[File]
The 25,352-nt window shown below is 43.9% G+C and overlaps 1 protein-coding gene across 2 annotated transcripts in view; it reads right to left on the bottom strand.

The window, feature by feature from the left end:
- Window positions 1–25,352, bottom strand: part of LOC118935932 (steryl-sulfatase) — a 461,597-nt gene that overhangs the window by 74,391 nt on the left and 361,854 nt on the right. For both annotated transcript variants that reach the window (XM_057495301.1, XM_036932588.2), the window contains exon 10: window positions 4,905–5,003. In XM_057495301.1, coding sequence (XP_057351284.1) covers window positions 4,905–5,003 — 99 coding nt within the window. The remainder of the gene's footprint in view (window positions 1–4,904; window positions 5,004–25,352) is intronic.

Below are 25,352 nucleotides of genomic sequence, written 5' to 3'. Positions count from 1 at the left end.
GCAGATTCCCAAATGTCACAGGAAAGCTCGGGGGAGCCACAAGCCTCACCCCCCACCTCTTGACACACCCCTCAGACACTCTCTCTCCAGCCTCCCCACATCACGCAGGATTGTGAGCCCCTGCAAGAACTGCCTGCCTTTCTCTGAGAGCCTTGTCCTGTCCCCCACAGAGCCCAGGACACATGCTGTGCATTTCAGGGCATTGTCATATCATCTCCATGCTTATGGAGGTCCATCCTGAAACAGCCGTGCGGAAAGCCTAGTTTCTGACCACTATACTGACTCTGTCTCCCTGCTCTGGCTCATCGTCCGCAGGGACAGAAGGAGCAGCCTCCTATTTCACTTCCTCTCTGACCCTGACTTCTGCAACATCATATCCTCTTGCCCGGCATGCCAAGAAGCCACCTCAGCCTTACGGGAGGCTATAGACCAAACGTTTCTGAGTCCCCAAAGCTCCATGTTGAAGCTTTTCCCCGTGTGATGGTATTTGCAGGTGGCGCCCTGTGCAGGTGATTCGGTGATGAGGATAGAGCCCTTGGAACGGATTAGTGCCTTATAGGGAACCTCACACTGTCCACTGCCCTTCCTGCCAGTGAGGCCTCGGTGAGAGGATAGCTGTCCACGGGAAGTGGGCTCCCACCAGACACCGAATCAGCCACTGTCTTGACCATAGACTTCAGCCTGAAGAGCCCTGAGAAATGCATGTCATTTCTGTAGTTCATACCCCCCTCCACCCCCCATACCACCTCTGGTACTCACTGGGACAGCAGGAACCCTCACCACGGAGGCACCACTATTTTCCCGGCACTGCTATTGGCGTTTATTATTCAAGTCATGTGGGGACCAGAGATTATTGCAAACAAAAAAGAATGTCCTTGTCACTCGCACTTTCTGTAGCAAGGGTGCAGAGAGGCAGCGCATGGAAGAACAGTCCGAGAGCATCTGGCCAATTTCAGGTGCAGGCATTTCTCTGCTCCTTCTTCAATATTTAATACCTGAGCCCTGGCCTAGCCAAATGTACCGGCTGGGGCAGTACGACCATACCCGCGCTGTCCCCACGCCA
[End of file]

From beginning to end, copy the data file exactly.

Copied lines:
The 25,352-nt window shown below is 43.9% G+C and overlaps 1 protein-coding gene across 2 annotated transcripts in view; it reads right to left on the bottom strand.

The window, feature by feature from the left end:
- Window positions 1–25,352, bottom strand: part of LOC118935932 (steryl-sulfatase) — a 461,597-nt gene that overhangs the window by 74,391 nt on the left and 361,854 nt on the right. For both annotated transcript variants that reach the window (XM_057495301.1, XM_036932588.2), the window contains exon 10: window positions 4,905–5,003. In XM_057495301.1, coding sequence (XP_057351284.1) covers window positions 4,905–5,003 — 99 coding nt within the window. The remainder of the gene's footprint in view (window positions 1–4,904; window positions 5,004–25,352) is intronic.

Below are 25,352 nucleotides of genomic sequence, written 5' to 3'. Positions count from 1 at the left end.
GCAGATTCCCAAATGTCACAGGAAAGCTCGGGGGAGCCACAAGCCTCACCCCCCACCTCTTGACACACCCCTCAGACACTCTCTCTCCAGCCTCCCCACATCACGCAGGATTGTGAGCCCCTGCAAGAACTGCCTGCCTTTCTCTGAGAGCCTTGTCCTGTCCCCCACAGAGCCCAGGACACATGCTGTGCATTTCAGGGCATTGTCATATCATCTCCATGCTTATGGAGGTCCATCCTGAAACAGCCGTGCGGAAAGCCTAGTTTCTGACCACTATACTGACTCTGTCTCCCTGCTCTGGCTCATCGTCCGCAGGGACAGAAGGAGCAGCCTCCTATTTCACTTCCTCTCTGACCCTGACTTCTGCAACATCATATCCTCTTGCCCGGCATGCCAAGAAGCCACCTCAGCCTTACGGGAGGCTATAGACCAAACGTTTCTGAGTCCCCAAAGCTCCATGTTGAAGCTTTTCCCCGTGTGATGGTATTTGCAGGTGGCGCCCTGTGCAGGTGATTCGGTGATGAGGATAGAGCCCTTGGAACGGATTAGTGCCTTATAGGGAACCTCACACTGTCCACTGCCCTTCCTGCCAGTGAGGCCTCGGTGAGAGGATAGCTGTCCACGGGAAGTGGGCTCCCACCAGACACCGAATCAGCCACTGTCTTGACCATAGACTTCAGCCTGAAGAGCCCTGAGAAATGCATGTCATTTCTGTAGTTCATACCCCCCTCCACCCCCCATACCACCTCTGGTACTCACTGGGACAGCAGGAACCCTCACCACGGAGGCACCACTATTTTCCCGGCACTGCTATTGGCGTTTATTATTCAAGTCATGTGGGGACCAGAGATTATTGCAAACAAAAAAGAATGTCCTTGTCACTCGCACTTTCTGTAGCAAGGGTGCAGAGAGGCAGCGCATGGAAGAACAGTCCGAGAGCATCTGGCCAATTTCAGGTGCAGGCATTTCTCTGCTCCTTCTTCAATATTTAATACCTGAGCCCTGGCCTAGCCAAATGTACCGGCTGGGGCAGTACGACCATACCCGCGCTGTCCCCACGCCA